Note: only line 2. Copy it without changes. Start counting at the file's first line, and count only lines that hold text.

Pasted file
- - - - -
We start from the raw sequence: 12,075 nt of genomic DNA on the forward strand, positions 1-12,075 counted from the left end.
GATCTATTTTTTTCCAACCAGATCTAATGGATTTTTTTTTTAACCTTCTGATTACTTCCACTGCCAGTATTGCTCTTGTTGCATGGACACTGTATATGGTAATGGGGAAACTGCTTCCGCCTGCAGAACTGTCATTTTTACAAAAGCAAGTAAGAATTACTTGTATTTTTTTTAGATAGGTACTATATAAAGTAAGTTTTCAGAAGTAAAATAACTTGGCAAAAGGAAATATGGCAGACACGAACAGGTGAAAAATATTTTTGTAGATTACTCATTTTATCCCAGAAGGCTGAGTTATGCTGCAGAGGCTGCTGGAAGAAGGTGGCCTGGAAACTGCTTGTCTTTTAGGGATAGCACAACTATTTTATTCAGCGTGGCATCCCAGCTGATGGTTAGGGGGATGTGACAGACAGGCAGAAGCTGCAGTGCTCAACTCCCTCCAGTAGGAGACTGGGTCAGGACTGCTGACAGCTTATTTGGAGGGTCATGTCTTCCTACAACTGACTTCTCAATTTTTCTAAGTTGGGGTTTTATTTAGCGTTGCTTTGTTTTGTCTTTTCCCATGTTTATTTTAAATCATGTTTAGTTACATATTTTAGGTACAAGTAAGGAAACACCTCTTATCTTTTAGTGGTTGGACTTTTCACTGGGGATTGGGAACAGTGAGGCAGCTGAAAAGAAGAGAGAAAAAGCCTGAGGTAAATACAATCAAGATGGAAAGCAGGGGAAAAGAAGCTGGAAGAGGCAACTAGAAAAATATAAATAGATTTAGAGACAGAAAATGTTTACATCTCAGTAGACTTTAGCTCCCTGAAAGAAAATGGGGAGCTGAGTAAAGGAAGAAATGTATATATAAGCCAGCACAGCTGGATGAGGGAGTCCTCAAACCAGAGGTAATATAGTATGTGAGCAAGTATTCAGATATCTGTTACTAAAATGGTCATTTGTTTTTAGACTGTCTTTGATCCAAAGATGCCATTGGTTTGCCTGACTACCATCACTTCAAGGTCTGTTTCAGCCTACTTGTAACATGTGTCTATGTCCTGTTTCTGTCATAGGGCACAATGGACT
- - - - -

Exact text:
GATCTATTTTTTTCCAACCAGATCTAATGGATTTTTTTTTTAACCTTCTGATTACTTCCACTGCCAGTATTGCTCTTGTTGCATGGACACTGTATATGGTAATGGGGAAACTGCTTCCGCCTGCAGAACTGTCATTTTTACAAAAGCAAGTAAGAATTACTTGTATTTTTTTTAGATAGGTACTATATAAAGTAAGTTTTCAGAAGTAAAATAACTTGGCAAAAGGAAATATGGCAGACACGAACAGGTGAAAAATATTTTTGTAGATTACTCATTTTATCCCAGAAGGCTGAGTTATGCTGCAGAGGCTGCTGGAAGAAGGTGGCCTGGAAACTGCTTGTCTTTTAGGGATAGCACAACTATTTTATTCAGCGTGGCATCCCAGCTGATGGTTAGGGGGATGTGACAGACAGGCAGAAGCTGCAGTGCTCAACTCCCTCCAGTAGGAGACTGGGTCAGGACTGCTGACAGCTTATTTGGAGGGTCATGTCTTCCTACAACTGACTTCTCAATTTTTCTAAGTTGGGGTTTTATTTAGCGTTGCTTTGTTTTGTCTTTTCCCATGTTTATTTTAAATCATGTTTAGTTACATATTTTAGGTACAAGTAAGGAAACACCTCTTATCTTTTAGTGGTTGGACTTTTCACTGGGGATTGGGAACAGTGAGGCAGCTGAAAAGAAGAGAGAAAAAGCCTGAGGTAAATACAATCAAGATGGAAAGCAGGGGAAAAGAAGCTGGAAGAGGCAACTAGAAAAATATAAATAGATTTAGAGACAGAAAATGTTTACATCTCAGTAGACTTTAGCTCCCTGAAAGAAAATGGGGAGCTGAGTAAAGGAAGAAATGTATATATAAGCCAGCACAGCTGGATGAGGGAGTCCTCAAACCAGAGGTAATATAGTATGTGAGCAAGTATTCAGATATCTGTTACTAAAATGGTCATTTGTTTTTAGACTGTCTTTGATCCAAAGATGCCATTGGTTTGCCTGACTACCATCACTTCAAGGTCTGTTTCAGCCTACTTGTAACATGTGTCTATGTCCTGTTTCTGTCATAGGGCACAATGGACT